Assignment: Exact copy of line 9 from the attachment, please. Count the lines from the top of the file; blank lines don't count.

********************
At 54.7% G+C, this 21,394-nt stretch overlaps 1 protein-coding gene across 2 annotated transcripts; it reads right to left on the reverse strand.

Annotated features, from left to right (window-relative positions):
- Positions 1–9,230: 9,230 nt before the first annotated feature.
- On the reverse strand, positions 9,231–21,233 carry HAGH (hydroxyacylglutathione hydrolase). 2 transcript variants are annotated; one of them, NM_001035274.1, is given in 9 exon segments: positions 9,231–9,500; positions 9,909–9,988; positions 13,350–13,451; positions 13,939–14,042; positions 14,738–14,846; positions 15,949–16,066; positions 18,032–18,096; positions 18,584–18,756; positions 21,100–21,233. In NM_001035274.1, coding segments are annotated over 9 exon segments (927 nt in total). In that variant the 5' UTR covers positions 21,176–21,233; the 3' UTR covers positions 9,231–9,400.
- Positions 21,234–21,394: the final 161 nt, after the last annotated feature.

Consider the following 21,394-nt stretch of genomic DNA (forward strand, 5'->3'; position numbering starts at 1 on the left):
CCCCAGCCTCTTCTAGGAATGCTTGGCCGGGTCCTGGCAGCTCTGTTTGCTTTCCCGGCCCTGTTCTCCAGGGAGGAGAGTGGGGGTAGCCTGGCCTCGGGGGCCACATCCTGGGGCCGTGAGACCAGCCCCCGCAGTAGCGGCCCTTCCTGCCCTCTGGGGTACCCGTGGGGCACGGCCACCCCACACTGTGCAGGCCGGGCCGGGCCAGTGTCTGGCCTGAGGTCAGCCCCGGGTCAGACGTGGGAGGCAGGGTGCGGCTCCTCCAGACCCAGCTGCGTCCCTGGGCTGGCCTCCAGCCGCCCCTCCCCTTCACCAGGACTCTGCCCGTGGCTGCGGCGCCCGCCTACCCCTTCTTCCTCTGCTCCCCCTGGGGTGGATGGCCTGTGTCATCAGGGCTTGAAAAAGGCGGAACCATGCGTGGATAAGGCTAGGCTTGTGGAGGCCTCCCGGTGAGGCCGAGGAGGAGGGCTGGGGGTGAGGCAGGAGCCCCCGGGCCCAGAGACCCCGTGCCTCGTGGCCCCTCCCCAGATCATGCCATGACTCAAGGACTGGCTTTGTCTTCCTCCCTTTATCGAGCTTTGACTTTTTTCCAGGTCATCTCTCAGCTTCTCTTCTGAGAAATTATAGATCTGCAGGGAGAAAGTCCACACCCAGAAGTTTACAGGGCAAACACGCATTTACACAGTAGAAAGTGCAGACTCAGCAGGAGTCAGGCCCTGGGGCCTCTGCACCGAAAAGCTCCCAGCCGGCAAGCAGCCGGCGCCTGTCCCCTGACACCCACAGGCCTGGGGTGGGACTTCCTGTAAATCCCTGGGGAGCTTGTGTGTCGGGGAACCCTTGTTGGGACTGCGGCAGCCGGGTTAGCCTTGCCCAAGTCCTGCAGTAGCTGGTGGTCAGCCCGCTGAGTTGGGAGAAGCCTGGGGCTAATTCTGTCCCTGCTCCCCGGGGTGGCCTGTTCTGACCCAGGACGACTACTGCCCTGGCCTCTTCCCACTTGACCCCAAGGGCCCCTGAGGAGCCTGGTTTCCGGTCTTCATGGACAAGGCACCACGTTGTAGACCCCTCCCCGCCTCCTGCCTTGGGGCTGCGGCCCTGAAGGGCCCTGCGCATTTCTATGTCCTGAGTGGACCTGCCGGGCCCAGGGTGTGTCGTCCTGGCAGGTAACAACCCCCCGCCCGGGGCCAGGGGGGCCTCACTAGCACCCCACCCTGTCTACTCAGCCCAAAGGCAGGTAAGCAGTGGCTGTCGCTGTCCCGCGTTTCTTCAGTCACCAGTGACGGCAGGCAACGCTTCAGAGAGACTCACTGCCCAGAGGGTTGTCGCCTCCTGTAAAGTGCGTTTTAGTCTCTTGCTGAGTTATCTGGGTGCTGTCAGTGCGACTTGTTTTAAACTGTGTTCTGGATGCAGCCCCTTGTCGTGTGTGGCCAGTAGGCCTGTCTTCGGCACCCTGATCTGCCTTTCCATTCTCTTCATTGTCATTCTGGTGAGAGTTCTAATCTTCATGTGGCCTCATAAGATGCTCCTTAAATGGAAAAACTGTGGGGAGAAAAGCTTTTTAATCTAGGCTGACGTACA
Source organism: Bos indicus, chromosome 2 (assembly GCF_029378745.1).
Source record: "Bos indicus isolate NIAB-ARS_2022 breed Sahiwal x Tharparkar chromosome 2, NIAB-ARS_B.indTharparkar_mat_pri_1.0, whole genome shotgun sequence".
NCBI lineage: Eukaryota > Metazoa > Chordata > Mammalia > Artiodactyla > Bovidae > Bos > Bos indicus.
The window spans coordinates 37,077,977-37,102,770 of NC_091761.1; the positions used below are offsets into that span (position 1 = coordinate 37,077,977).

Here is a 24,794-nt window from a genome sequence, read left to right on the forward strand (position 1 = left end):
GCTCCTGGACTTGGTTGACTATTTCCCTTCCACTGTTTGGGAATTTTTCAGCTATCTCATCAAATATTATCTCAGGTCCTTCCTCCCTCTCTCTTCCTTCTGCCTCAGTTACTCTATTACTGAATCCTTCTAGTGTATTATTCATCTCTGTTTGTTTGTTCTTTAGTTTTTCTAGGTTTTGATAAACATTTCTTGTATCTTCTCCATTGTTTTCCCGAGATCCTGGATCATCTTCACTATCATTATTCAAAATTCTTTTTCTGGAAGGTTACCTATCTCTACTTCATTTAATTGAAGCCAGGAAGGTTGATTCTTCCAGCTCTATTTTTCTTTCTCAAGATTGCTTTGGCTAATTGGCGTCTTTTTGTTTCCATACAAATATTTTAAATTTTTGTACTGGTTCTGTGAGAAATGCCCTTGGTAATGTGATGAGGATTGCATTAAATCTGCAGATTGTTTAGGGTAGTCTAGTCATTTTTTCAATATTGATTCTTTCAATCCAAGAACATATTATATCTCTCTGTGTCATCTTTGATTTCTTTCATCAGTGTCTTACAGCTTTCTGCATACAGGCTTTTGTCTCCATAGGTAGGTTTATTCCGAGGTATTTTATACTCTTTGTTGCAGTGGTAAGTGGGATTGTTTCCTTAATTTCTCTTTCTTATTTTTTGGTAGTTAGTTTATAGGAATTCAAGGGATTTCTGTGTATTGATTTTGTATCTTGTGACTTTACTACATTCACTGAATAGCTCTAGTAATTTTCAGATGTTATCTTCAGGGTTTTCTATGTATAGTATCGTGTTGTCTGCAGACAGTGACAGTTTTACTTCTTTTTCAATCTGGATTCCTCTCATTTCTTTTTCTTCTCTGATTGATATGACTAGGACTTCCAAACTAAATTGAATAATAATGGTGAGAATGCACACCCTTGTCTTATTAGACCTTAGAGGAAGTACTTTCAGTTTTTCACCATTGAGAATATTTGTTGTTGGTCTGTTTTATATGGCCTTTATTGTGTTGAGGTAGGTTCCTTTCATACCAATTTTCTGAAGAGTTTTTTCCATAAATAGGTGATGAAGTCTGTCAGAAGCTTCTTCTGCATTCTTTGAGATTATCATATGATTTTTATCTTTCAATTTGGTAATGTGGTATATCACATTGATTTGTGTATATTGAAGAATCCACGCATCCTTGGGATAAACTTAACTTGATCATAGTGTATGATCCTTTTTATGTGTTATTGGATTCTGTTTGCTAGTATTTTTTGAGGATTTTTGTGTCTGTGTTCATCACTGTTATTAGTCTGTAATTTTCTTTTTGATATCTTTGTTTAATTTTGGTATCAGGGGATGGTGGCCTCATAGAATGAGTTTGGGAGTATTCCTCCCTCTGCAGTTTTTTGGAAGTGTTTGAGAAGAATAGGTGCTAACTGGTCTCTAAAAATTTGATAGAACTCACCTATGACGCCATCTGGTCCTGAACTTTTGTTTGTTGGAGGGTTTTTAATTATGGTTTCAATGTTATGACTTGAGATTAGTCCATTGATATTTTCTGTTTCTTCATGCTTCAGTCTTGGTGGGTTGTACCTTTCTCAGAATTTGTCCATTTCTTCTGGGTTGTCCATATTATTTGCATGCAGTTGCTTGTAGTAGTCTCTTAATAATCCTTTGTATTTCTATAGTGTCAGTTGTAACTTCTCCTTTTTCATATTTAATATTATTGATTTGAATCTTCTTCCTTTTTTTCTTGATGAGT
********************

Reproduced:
Source record: "Bos indicus isolate NIAB-ARS_2022 breed Sahiwal x Tharparkar chromosome 2, NIAB-ARS_B.indTharparkar_mat_pri_1.0, whole genome shotgun sequence".